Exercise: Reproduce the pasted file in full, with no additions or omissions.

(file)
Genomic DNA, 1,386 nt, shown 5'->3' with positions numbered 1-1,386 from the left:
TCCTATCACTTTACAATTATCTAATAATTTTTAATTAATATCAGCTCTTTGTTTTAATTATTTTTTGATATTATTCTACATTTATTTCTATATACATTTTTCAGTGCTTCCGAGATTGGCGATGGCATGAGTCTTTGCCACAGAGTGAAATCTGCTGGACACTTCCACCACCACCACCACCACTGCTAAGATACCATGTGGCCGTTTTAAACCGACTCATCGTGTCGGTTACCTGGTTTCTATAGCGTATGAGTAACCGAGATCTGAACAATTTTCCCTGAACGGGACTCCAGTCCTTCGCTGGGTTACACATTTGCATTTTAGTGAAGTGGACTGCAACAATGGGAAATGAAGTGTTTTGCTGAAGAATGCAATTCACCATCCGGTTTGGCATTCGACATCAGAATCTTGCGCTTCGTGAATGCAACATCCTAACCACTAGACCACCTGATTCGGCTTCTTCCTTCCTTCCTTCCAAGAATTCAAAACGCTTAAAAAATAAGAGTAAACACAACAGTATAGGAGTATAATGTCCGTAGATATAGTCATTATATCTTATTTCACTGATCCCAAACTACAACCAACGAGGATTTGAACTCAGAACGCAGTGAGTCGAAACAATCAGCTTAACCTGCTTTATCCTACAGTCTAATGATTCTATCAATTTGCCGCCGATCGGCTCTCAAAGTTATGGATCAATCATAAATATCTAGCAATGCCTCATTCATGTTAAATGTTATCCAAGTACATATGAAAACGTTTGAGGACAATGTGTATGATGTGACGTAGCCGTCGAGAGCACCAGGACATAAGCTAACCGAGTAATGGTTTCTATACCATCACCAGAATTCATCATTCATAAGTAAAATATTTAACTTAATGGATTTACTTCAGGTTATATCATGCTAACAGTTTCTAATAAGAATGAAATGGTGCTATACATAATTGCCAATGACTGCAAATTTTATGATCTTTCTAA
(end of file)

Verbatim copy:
Genomic DNA, 1,386 nt, shown 5'->3' with positions numbered 1-1,386 from the left:
TCCTATCACTTTACAATTATCTAATAATTTTTAATTAATATCAGCTCTTTGTTTTAATTATTTTTTGATATTATTCTACATTTATTTCTATATACATTTTTCAGTGCTTCCGAGATTGGCGATGGCATGAGTCTTTGCCACAGAGTGAAATCTGCTGGACACTTCCACCACCACCACCACCACTGCTAAGATACCATGTGGCCGTTTTAAACCGACTCATCGTGTCGGTTACCTGGTTTCTATAGCGTATGAGTAACCGAGATCTGAACAATTTTCCCTGAACGGGACTCCAGTCCTTCGCTGGGTTACACATTTGCATTTTAGTGAAGTGGACTGCAACAATGGGAAATGAAGTGTTTTGCTGAAGAATGCAATTCACCATCCGGTTTGGCATTCGACATCAGAATCTTGCGCTTCGTGAATGCAACATCCTAACCACTAGACCACCTGATTCGGCTTCTTCCTTCCTTCCTTCCAAGAATTCAAAACGCTTAAAAAATAAGAGTAAACACAACAGTATAGGAGTATAATGTCCGTAGATATAGTCATTATATCTTATTTCACTGATCCCAAACTACAACCAACGAGGATTTGAACTCAGAACGCAGTGAGTCGAAACAATCAGCTTAACCTGCTTTATCCTACAGTCTAATGATTCTATCAATTTGCCGCCGATCGGCTCTCAAAGTTATGGATCAATCATAAATATCTAGCAATGCCTCATTCATGTTAAATGTTATCCAAGTACATATGAAAACGTTTGAGGACAATGTGTATGATGTGACGTAGCCGTCGAGAGCACCAGGACATAAGCTAACCGAGTAATGGTTTCTATACCATCACCAGAATTCATCATTCATAAGTAAAATATTTAACTTAATGGATTTACTTCAGGTTATATCATGCTAACAGTTTCTAATAAGAATGAAATGGTGCTATACATAATTGCCAATGACTGCAAATTTTATGATCTTTCTAA